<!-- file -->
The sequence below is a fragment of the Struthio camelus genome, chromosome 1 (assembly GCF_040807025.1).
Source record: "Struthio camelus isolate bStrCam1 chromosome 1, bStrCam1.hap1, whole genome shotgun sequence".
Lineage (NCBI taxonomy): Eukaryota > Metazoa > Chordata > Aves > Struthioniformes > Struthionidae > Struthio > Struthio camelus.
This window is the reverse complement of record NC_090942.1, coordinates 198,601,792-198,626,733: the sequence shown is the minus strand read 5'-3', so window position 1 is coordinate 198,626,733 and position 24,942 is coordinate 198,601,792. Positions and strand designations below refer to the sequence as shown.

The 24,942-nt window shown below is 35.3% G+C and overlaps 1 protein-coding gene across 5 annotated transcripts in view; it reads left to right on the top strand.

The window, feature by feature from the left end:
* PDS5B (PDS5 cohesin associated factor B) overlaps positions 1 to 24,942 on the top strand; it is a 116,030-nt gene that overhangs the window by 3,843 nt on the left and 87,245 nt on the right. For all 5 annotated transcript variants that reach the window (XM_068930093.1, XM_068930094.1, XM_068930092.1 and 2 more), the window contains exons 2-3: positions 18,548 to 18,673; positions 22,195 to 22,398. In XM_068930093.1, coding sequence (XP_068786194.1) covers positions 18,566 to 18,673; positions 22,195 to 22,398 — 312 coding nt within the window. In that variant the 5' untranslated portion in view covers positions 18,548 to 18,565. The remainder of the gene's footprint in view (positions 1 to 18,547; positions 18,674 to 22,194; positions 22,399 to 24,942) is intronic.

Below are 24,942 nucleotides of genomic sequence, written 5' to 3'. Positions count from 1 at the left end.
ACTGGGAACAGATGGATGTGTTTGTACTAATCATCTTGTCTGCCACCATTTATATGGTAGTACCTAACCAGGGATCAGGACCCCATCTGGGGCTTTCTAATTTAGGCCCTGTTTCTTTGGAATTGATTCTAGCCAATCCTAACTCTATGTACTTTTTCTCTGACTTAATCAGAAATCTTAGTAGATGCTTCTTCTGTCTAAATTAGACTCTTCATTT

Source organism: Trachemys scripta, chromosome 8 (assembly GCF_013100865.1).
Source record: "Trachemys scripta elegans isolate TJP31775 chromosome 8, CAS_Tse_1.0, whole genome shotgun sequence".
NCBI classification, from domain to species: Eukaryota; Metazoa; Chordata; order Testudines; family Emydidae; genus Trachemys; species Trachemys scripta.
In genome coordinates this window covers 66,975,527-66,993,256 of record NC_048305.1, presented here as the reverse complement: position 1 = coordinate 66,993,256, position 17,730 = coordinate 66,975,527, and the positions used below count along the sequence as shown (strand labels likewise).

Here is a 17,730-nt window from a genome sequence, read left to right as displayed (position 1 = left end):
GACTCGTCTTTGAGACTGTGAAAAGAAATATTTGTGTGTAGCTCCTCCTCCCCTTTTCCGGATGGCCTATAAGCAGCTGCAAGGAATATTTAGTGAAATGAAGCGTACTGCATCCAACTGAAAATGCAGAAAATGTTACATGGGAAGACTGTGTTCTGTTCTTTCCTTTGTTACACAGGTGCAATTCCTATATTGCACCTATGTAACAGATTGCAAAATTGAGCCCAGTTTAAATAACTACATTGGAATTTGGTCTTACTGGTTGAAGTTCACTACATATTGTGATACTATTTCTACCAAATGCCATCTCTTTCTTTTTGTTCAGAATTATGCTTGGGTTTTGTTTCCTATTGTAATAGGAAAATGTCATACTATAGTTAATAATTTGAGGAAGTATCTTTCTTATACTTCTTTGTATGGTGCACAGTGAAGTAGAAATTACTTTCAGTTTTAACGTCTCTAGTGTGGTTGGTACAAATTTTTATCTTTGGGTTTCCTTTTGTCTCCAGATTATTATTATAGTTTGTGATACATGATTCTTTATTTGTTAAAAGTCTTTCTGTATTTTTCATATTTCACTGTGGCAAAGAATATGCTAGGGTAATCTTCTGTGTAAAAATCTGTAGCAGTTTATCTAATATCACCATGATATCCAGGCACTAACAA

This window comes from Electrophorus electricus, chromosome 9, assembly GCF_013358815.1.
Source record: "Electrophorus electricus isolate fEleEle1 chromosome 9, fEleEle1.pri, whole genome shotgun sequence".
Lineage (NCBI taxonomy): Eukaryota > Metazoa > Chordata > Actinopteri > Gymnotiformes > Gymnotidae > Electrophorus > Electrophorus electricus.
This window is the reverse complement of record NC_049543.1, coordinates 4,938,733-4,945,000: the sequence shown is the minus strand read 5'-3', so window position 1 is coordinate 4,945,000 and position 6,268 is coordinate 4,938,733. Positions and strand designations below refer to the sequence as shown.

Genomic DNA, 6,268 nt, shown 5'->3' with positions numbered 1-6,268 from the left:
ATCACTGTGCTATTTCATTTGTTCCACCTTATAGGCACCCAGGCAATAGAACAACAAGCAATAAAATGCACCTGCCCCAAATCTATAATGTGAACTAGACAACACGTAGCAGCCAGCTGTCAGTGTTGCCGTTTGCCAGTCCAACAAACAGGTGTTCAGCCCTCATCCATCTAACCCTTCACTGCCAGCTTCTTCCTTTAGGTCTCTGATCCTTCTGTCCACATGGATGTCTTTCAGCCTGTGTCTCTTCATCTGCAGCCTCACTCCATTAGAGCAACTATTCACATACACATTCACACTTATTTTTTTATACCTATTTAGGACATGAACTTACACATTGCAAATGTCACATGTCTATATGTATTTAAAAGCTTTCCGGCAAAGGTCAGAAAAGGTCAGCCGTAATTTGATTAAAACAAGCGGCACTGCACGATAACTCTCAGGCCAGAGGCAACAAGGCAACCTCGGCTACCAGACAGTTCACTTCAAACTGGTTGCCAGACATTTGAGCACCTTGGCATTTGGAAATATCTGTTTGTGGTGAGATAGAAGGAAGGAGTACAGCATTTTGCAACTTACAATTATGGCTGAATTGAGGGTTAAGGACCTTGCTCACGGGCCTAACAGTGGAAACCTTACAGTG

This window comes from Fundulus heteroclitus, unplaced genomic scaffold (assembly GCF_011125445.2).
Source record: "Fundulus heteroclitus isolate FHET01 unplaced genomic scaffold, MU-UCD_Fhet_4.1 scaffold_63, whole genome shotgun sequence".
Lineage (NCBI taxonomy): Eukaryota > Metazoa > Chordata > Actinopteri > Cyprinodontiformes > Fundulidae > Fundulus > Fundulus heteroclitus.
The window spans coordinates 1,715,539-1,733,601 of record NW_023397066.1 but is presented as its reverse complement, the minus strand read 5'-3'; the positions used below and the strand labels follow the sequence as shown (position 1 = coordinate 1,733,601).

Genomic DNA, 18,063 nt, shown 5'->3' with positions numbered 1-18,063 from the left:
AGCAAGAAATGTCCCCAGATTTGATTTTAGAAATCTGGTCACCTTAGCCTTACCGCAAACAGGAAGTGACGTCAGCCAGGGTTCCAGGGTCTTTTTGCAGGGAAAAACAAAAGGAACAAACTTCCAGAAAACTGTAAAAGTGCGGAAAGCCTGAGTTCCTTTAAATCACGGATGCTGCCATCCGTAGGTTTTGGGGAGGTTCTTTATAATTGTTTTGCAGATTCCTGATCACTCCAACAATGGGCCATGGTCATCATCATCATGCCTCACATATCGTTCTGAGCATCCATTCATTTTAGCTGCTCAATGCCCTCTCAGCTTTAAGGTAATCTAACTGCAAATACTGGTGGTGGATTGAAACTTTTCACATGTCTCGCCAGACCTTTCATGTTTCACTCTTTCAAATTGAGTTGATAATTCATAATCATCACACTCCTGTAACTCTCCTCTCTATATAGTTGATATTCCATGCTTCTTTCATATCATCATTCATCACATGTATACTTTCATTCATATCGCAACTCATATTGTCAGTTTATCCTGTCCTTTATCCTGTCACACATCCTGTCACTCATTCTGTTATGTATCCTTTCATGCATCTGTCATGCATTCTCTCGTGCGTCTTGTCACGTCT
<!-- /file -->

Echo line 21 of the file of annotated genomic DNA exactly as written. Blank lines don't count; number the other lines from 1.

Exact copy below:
ATCACTGTGCTATTTCATTTGTTCCACCTTATAGGCACCCAGGCAATAGAACAACAAGCAATAAAATGCACCTGCCCCAAATCTATAATGTGAACTAGACAACACGTAGCAGCCAGCTGTCAGTGTTGCCGTTTGCCAGTCCAACAAACAGGTGTTCAGCCCTCATCCATCTAACCCTTCACTGCCAGCTTCTTCCTTTAGGTCTCTGATCCTTCTGTCCACATGGATGTCTTTCAGCCTGTGTCTCTTCATCTGCAGCCTCACTCCATTAGAGCAACTATTCACATACACATTCACACTTATTTTTTTATACCTATTTAGGACATGAACTTACACATTGCAAATGTCACATGTCTATATGTATTTAAAAGCTTTCCGGCAAAGGTCAGAAAAGGTCAGCCGTAATTTGATTAAAACAAGCGGCACTGCACGATAACTCTCAGGCCAGAGGCAACAAGGCAACCTCGGCTACCAGACAGTTCACTTCAAACTGGTTGCCAGACATTTGAGCACCTTGGCATTTGGAAATATCTGTTTGTGGTGAGATAGAAGGAAGGAGTACAGCATTTTGCAACTTACAATTATGGCTGAATTGAGGGTTAAGGACCTTGCTCACGGGCCTAACAGTGGAAACCTTACAGTG